While there has been a rise over the last year or two in the prevalence of 'cancel culture,' a deeper conversation on what this means at its center somehow continues to be brushed over. In great distaste, public figures of all sorts have made comments and remarks that we as consumers have decided are rooted in racism, sexism, homophobia, transphobia, ableism, and many other masks of negativity; and because of the commentary that has come to light, we have opt to cancel individuals who have been offensive. Yeah, just like that, their existence is imaginarily eradicated - along with their work/contribution - and placed among a list of members who have also been cancelled and decidedly no longer a part of the collective of individuals that can suffer harm from their toxicity.
Toxicity is absolutely what it is, and there is no way around disgusting language aimed to belittle groups of people, so that is not the direction we'll be taking in analyzing this issue. However, can we honestly look ourselves in the mirror and claim to never have been problematic, ignorant, or irresponsible? I doubt it. There is hardly ever an opportunity for learning that is not coupled with an opportunity to make a mistake, and following that is often where the learning begins.
The most salient issue here is that we don't extend the same learning curve across the board. Instead, because of the assumed platform that we have placed on those with the ability to influence the many, we raise our standards for these people and offer little-to-no room for growth. Now as aforementioned, this is not aimed to convince anyone of who does or does not deserve a second chance, instead it is aimed to address the subconscious train of thought that has developed from our own lack of compassion for ourselves.
From childhood to adulthood, we are socialized to believe that practice makes perfect, that the first impression is the only impression, and that a willingness to be self-sacrificial will provide us with the gumption it takes to win. These ideologies prove to be problematic as they lack any linkage to progression and growth. We internalize the need to be viewed as correct so intensely that we fail to realize the divinity in the shift that comes from a collection of lessons learned. We are slow to be self-compassionate and gentle with our own mistakes, which encourages this behavior to be carried throughout the multiple aspects of our lives. This perpetuates a consistent disservice to ourselves, our friends, our family, and our perception of society as a whole, leading us to where we are now, a one-and-done culture where there is no room to uncover better versions of who we are.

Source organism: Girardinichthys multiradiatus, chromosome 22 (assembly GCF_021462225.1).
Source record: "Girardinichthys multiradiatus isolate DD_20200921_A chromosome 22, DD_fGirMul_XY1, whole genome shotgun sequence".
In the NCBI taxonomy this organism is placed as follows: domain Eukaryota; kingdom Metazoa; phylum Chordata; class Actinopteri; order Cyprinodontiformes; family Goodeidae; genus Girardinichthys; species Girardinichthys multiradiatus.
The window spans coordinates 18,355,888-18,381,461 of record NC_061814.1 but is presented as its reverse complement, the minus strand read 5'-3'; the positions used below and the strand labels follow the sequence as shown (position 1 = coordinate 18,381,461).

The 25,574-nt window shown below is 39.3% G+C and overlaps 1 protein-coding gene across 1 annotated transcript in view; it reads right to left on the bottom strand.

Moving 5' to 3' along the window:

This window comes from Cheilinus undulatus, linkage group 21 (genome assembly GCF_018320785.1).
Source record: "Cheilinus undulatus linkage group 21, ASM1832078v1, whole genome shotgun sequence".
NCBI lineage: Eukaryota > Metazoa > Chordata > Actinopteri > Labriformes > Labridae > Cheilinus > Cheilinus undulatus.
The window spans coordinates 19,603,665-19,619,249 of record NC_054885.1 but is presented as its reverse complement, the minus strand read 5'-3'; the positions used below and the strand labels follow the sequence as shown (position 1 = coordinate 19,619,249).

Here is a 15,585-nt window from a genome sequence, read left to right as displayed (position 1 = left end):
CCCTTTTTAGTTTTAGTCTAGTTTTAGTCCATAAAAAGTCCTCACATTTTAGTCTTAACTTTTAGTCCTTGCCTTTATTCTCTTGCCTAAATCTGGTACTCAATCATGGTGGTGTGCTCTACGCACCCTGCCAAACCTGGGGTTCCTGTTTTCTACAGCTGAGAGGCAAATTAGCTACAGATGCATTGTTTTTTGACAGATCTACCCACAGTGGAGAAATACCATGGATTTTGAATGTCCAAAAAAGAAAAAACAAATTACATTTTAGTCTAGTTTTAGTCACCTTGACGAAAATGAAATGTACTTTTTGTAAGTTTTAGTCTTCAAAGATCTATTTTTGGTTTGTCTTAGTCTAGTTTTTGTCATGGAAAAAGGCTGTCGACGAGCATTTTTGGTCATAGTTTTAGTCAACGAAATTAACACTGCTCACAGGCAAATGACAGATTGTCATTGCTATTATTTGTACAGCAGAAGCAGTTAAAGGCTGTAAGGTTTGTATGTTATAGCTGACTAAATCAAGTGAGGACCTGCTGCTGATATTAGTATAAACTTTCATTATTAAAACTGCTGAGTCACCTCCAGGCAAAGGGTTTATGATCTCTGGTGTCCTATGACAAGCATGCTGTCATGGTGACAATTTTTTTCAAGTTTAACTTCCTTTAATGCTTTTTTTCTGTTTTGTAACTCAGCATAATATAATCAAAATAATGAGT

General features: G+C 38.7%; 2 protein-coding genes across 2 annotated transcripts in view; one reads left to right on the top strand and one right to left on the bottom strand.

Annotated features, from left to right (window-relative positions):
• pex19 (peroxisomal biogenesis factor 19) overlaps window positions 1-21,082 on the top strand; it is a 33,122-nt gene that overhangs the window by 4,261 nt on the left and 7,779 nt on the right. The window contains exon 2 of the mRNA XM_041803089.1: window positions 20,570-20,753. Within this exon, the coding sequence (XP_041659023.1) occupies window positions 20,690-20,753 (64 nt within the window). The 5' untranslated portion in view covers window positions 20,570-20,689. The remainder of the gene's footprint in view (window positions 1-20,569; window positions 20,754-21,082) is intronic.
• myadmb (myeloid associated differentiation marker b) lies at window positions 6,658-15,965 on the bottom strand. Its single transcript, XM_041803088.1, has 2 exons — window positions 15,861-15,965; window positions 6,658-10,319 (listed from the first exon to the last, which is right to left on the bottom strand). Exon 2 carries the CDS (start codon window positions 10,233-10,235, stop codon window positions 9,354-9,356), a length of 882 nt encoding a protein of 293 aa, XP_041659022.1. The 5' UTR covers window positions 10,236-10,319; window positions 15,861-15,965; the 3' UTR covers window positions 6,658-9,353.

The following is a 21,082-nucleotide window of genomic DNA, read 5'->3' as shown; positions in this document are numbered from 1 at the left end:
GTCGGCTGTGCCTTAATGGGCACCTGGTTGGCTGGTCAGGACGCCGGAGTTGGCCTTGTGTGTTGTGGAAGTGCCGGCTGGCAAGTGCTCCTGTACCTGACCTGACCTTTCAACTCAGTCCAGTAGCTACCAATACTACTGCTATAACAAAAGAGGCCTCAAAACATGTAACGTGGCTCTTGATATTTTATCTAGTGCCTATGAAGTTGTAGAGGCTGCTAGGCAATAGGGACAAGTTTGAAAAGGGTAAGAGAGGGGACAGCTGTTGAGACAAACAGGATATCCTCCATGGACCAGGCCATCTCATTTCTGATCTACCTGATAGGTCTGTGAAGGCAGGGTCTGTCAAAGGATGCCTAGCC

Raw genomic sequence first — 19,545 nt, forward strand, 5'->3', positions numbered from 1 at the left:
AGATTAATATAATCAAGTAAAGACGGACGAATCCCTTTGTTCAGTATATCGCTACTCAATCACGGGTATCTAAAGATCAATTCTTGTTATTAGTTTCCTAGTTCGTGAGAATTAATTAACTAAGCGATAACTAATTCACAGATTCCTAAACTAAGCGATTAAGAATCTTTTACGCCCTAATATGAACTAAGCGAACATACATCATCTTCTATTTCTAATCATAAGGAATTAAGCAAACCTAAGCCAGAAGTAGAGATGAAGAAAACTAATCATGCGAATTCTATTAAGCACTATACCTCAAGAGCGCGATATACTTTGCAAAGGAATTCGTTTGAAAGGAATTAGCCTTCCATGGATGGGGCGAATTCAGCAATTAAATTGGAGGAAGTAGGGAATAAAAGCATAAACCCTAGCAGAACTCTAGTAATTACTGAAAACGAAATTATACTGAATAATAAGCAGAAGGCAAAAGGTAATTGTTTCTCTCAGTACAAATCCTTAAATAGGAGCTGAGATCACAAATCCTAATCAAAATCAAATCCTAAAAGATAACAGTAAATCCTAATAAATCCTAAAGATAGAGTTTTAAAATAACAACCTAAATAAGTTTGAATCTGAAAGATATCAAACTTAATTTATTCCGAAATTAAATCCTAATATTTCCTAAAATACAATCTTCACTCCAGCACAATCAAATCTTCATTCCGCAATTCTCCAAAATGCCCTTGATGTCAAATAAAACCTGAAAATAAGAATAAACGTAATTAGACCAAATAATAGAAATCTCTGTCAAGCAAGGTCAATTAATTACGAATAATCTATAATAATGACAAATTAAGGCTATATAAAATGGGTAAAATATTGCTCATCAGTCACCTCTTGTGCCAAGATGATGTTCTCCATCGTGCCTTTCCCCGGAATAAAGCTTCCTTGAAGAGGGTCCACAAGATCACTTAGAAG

So what if we were to start with self? What if we offered ourselves kinder words to combat the negative repetitive thoughts that we allow to circulate when we screw up? What if we were quick to forgive our own ignorance because we recognize the need to gain more knowledge on a subject? What if we worked to share our ideas of humanity with one another so that we could better understand the perspectives of the people we live among?
By reflecting on these questions, we may be able to uncover the actual reasoning behind why we choose cancellation over compassion. We may also discover that concern is a fair middle ground between the two that offers us a chance to investigate, analyze, and evaluate the action(s) in question.
Moving forward, don't feel bad or misaligned when you choose to disagree with the latest update to the list of cultural cancellations, instead decide to take time with your concerns (if any) and move from your center.